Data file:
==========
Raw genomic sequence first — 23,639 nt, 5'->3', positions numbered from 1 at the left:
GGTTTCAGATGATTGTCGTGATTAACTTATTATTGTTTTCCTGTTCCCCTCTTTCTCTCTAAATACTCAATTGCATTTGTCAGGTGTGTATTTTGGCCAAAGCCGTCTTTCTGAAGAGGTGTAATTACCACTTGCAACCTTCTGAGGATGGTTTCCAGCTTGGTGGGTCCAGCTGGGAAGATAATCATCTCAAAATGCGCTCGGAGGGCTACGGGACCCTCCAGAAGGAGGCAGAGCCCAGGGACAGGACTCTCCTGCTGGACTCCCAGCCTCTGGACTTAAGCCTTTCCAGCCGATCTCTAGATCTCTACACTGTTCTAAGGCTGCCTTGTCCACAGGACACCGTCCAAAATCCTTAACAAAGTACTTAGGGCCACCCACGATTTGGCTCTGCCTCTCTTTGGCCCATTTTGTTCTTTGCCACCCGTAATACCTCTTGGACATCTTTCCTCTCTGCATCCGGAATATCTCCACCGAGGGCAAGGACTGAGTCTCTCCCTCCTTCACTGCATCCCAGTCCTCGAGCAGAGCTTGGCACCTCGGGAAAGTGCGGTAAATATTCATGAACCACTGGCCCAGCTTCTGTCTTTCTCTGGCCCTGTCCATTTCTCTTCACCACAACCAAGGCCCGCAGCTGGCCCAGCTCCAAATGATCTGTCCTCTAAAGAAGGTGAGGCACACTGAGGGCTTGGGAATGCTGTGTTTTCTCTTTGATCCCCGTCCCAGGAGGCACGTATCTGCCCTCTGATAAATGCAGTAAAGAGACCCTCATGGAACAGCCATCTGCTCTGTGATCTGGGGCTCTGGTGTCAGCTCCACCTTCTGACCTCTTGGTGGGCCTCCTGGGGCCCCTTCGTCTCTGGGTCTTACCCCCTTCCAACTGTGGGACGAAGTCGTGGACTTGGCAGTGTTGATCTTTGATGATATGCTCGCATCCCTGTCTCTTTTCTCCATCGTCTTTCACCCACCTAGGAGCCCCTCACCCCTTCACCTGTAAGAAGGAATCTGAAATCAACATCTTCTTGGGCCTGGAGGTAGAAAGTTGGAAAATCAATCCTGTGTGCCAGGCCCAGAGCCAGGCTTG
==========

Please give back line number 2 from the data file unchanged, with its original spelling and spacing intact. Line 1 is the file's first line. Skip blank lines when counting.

GGTTTCAGATGATTGTCGTGATTAACTTATTATTGTTTTCCTGTTCCCCTCTTTCTCTCTAAATACTCAATTGCATTTGTCAGGTGTGTATTTTGGCCAAAGCCGTCTTTCTGAAGAGGTGTAATTACCACTTGCAACCTTCTGAGGATGGTTTCCAGCTTGGTGGGTCCAGCTGGGAAGATAATCATCTCAAAATGCGCTCGGAGGGCTACGGGACCCTCCAGAAGGAGGCAGAGCCCAGGGACAGGACTCTCCTGCTGGACTCCCAGCCTCTGGACTTAAGCCTTTCCAGCCGATCTCTAGATCTCTACACTGTTCTAAGGCTGCCTTGTCCACAGGACACCGTCCAAAATCCTTAACAAAGTACTTAGGGCCACCCACGATTTGGCTCTGCCTCTCTTTGGCCCATTTTGTTCTTTGCCACCCGTAATACCTCTTGGACATCTTTCCTCTCTGCATCCGGAATATCTCCACCGAGGGCAAGGACTGAGTCTCTCCCTCCTTCACTGCATCCCAGTCCTCGAGCAGAGCTTGGCACCTCGGGAAAGTGCGGTAAATATTCATGAACCACTGGCCCAGCTTCTGTCTTTCTCTGGCCCTGTCCATTTCTCTTCACCACAACCAAGGCCCGCAGCTGGCCCAGCTCCAAATGATCTGTCCTCTAAAGAAGGTGAGGCACACTGAGGGCTTGGGAATGCTGTGTTTTCTCTTTGATCCCCGTCCCAGGAGGCACGTATCTGCCCTCTGATAAATGCAGTAAAGAGACCCTCATGGAACAGCCATCTGCTCTGTGATCTGGGGCTCTGGTGTCAGCTCCACCTTCTGACCTCTTGGTGGGCCTCCTGGGGCCCCTTCGTCTCTGGGTCTTACCCCCTTCCAACTGTGGGACGAAGTCGTGGACTTGGCAGTGTTGATCTTTGATGATATGCTCGCATCCCTGTCTCTTTTCTCCATCGTCTTTCACCCACCTAGGAGCCCCTCACCCCTTCACCTGTAAGAAGGAATCTGAAATCAACATCTTCTTGGGCCTGGAGGTAGAAAGTTGGAAAATCAATCCTGTGTGCCAGGCCCAGAGCCAGGCTTG